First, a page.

So what do you do when a three-and-a-half-day film festival trip gets shortened by a travel-halting blizzard?
That's my situation this year at the Sundance Film Festival: I was booked to arrive in Park City on Sunday afternoon, departing on Thursday. But weather cancellations of flights from the East Coast to Salt Lake City meant I didn't get here until the wee early hours of Tuesday.
So, with just two days on the ground here before I have to leave, I did the only thing I could: I'm trying to see 10 movies in two days. And I'm more than halfway there.
Of the five-and-a-half films I took in (I sampled Lovesong for a half-hour while killing time between two other movies and was not sorry to walk out early), the three best ones all dealt with issues of family in emotionally complex, compelling and sometimes funny ways.
My favorite of the day was Captain Fantastic, written and directed by actor Matt Ross (Gavin Belson on Silicon Valley). Starring Viggo Mortensen and a cast of kids (along with Frank Langella, Steve Zahn and Kathryn Hahn), it's about a father who has raised his brood of six completely off the grid in the northwest mountains, and who now has to bring them back to civilization for the funeral of their mother.
The writing offers a very funny social critique of American popular culture, as a vapid wasteland filled with violently gaudy excess and legions of the obese. Mortensen plays Ben, who has rejected all of this and trained his kids with both a physical and an intellectual rigor that has turned them into imaginative, intelligent, free-spirited - and polite - group of individuals.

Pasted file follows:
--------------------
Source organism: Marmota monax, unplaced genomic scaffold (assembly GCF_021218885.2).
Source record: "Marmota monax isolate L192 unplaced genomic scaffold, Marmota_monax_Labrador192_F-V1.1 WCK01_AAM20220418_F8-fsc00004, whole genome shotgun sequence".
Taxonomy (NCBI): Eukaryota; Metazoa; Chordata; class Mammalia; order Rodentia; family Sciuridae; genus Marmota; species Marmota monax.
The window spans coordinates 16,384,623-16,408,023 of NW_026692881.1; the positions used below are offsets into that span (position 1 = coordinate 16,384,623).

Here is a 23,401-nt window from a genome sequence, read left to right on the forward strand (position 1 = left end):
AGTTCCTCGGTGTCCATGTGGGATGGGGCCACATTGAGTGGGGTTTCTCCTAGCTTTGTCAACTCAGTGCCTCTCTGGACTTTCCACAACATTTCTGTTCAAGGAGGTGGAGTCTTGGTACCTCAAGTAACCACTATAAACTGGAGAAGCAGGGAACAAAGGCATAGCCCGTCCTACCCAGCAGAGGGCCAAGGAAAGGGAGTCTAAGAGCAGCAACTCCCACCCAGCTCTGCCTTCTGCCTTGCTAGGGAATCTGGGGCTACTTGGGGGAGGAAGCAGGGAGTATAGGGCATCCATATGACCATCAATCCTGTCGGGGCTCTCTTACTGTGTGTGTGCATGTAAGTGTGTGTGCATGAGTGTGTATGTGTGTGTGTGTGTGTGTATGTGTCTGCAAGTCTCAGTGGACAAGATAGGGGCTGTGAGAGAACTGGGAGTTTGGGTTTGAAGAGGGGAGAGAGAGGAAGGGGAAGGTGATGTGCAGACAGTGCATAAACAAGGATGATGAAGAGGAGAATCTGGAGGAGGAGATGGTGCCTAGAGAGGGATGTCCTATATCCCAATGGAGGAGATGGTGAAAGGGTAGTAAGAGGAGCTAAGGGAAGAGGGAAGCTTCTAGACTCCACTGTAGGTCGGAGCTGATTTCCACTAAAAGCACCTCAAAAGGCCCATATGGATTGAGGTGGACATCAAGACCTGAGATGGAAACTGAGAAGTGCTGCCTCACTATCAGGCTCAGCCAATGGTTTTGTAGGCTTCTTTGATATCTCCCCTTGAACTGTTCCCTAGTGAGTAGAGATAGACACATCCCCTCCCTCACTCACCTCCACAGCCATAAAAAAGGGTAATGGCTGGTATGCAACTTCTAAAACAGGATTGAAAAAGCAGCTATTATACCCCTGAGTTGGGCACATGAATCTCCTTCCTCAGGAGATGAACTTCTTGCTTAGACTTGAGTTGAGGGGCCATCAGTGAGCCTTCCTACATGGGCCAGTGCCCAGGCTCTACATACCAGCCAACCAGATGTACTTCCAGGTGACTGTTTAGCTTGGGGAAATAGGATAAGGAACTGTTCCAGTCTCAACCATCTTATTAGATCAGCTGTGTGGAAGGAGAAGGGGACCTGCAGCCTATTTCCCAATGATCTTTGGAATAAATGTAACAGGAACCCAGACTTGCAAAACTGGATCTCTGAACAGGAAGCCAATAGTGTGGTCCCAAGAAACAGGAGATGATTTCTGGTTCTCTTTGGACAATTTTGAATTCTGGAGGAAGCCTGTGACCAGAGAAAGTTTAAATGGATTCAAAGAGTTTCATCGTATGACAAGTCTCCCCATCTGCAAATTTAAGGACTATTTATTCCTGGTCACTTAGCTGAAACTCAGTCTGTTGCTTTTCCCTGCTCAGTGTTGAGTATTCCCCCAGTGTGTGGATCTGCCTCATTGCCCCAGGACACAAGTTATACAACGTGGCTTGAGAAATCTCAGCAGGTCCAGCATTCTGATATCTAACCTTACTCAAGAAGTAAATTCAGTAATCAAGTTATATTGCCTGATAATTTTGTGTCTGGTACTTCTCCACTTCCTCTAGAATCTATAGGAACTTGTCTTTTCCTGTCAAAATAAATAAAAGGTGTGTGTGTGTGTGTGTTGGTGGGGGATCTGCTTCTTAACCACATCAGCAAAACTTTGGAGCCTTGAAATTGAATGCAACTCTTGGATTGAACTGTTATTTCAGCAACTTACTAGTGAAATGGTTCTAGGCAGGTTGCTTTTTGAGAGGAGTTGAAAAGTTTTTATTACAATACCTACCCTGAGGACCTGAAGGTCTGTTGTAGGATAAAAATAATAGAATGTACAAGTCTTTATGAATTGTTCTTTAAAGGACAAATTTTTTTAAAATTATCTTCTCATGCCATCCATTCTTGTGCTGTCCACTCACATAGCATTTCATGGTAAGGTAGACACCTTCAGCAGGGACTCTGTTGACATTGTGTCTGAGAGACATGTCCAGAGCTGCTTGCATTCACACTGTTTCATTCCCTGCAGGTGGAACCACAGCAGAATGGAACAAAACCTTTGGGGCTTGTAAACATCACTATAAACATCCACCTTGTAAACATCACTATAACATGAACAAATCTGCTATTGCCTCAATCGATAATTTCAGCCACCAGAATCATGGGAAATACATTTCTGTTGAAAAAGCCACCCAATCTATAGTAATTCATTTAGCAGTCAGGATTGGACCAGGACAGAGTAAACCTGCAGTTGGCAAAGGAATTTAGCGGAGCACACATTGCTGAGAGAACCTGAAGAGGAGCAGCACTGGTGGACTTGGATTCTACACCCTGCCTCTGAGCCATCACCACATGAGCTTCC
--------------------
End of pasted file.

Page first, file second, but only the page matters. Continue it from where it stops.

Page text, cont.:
Yet Ross is dealing with something more complex than the culture-clash of the independent man against the smothering of the human spirit by modern society. Ben, initially viewed as wise and calm, eventually shows another side that, from the right angle, looks selfish and self-serving. He's not perfect - but he is fascinatingly real. Mortensen, with his beard looking like a coloring experiment at a barber college, gives a wonderfully controlled and witty performance, supported by George MacKay (who will be seen in "11.22.63") and the ever-reliable Hahn and Zahn. It's a funny film with heart that will have you in tears and leave you thinking.
So will Ira Sachs' Little Men. It's a portrait of a friendship between two pre-teens: Jake (Theo Taplitz) is a bit of a nerd with no friends who spends his time drawing. When his grandfather dies, his parents (Greg Kinnear and Jennifer Ehle) take the opportunity to shed an expensive apartment in Manhattan to move into the grandfather's old place in Brooklyn.
This commentary continues on my website.